It was all smiles and congratulatory handshakes for Exact Sciences president and CEO Kevin Conroy this afternoon after a panel of physicians and medical experts unanimously endorsed the Madison, WI-based company’s colon cancer screening test for FDA approval.
The FDA advisory committee voted 10-0 on all three questions, indicating panelists’ belief that Cologuard—Exact’s non-invasive, stool DNA-based test for colorectal cancer—is safe, effective, and the benefits outweigh the risks.
The committee’s vote continues the positive momentum for Exact (NASDAQ: EXAS) following last week’s publication of the full results of the peer-reviewed study of Cologuard in the New England Journal of Medicine. The vote doesn’t mean FDA approval is a done deal, but the agency will take the panel’s discussion and recommendation into consideration when it makes a final decision.
“I think this is a very impressive study with very positive conclusions,” said advisory committee member Steven Skates, of Massachusetts General Hospital in Boston. “This is one of the biggest improvements in early detection [of colorectal cancer] that I’ve seen.”
The all-day meeting adjourned at 3:20 p.m. Eastern time, one hour and 40 minutes ahead of schedule, reflecting panelists’ lack of significant qualms with the study. At several points during the discussion, which Xconomy followed via webcast, panelists commended Exact for the thoroughness of the trial, which involved more than 10,000 patients at 90 healthcare centers nationwide. Panelists also praised Cologuard’s positive results that showed marked improvements in detecting colorectal cancer over the fecal immunochemical test (FIT), a commonly used, non-invasive colorectal cancer screener.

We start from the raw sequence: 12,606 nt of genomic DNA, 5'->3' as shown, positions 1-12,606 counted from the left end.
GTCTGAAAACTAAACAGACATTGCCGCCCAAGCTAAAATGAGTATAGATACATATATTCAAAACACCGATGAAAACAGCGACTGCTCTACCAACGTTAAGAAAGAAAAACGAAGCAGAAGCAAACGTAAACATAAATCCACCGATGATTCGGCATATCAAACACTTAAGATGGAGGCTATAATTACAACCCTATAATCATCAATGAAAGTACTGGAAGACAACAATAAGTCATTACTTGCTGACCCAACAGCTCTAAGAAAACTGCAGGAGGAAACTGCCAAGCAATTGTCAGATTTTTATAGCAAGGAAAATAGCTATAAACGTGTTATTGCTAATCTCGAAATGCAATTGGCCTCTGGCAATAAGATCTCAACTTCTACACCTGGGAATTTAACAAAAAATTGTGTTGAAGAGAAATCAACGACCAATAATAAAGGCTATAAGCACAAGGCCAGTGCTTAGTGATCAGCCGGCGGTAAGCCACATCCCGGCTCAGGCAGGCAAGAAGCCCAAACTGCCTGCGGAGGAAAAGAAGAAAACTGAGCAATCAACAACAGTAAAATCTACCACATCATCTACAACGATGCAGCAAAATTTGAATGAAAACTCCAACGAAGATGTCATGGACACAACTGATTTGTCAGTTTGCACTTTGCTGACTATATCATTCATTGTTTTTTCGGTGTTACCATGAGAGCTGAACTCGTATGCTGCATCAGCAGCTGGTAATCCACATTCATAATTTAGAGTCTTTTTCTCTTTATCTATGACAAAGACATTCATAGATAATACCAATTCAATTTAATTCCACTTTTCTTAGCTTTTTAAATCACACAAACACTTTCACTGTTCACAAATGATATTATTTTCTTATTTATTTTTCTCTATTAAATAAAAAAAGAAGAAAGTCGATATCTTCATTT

Skates and others did question the fact that Cologuard generated more false positives than FIT in the study. But after FDA officials gave their in-depth evaluation of the data, Skates said his concerns were alleviated because the tradeoff between sensitivity and specificity was “balanced and completely justified.”
Questions were also raised about quality control and product labeling. After all, Cologuard will require patients to take a sample of their stool at home and ship it to a lab for testing.
“How clear are the directions on the labels? Are they simple enough for people to follow?” asked Jo-Ellen De Luca, a non-voting panel member representing patients. She runs Colon Cancer Solutions, a nonprofit based in Spartanburg, SC.
The Cologuard labels were originally written for a seventh grade reading level, and the instructions were revised after the clinical trial so that people with a lower reading comprehension would be able to follow the directions, said Sandra Statz, Exact’s vice president focused on clinical, quality, and regulatory issues. The company has also made minor tweaks to its collection containers to decrease leakage, she said.
Much of the discussion focused on the design of a follow-up study, which Exact has proposed would test Cologuard’s performance in 1,830 patients in at least 20 clinical sites. Exact’s proposal would have patients take an initial Cologuard test. If that came back positive, they would undergo a colonoscopy. If it came back negative, they would perform a repeat Cologuard test three years later.
But some panelists suggested the follow-up study could also involve an FIT test, and that Exact might consider running the Cologuard test on patients annually in the study, instead of only at the outset and again three years later. FIT, for example, is recommended as an annual test.
Skates admitted more frequent testing would add costs to healthcare providers and patients. But the results might definitively show whether such testing will provide meaningful—or just marginal—improvements to patient health, he said.
“What an annual study will be able to provide is, what is that tradeoff?” Skates said. “The conclusion at the end could very well be that [Cologuard testing] every three years is sufficient.”